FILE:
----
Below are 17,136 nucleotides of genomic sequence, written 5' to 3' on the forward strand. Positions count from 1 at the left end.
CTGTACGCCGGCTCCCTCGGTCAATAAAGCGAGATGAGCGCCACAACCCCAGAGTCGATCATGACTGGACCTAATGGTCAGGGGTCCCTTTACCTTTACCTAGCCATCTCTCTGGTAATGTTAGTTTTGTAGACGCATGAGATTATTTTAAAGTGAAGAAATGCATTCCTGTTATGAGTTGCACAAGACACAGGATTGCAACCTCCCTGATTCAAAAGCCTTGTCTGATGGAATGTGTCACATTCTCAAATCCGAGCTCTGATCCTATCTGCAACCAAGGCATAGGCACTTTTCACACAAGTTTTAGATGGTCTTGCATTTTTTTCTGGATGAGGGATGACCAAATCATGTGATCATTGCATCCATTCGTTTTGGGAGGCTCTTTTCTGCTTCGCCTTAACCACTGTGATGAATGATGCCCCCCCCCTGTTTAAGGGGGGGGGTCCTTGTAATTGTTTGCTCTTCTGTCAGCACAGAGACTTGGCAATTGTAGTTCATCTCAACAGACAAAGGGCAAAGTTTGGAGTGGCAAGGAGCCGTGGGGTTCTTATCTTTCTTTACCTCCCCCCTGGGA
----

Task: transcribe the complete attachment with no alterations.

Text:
Below are 17,136 nucleotides of genomic sequence, written 5' to 3' on the forward strand. Positions count from 1 at the left end.
CTGTACGCCGGCTCCCTCGGTCAATAAAGCGAGATGAGCGCCACAACCCCAGAGTCGATCATGACTGGACCTAATGGTCAGGGGTCCCTTTACCTTTACCTAGCCATCTCTCTGGTAATGTTAGTTTTGTAGACGCATGAGATTATTTTAAAGTGAAGAAATGCATTCCTGTTATGAGTTGCACAAGACACAGGATTGCAACCTCCCTGATTCAAAAGCCTTGTCTGATGGAATGTGTCACATTCTCAAATCCGAGCTCTGATCCTATCTGCAACCAAGGCATAGGCACTTTTCACACAAGTTTTAGATGGTCTTGCATTTTTTTCTGGATGAGGGATGACCAAATCATGTGATCATTGCATCCATTCGTTTTGGGAGGCTCTTTTCTGCTTCGCCTTAACCACTGTGATGAATGATGCCCCCCCCCTGTTTAAGGGGGGGGGTCCTTGTAATTGTTTGCTCTTCTGTCAGCACAGAGACTTGGCAATTGTAGTTCATCTCAACAGACAAAGGGCAAAGTTTGGAGTGGCAAGGAGCCGTGGGGTTCTTATCTTTCTTTACCTCCCCCCTGGGA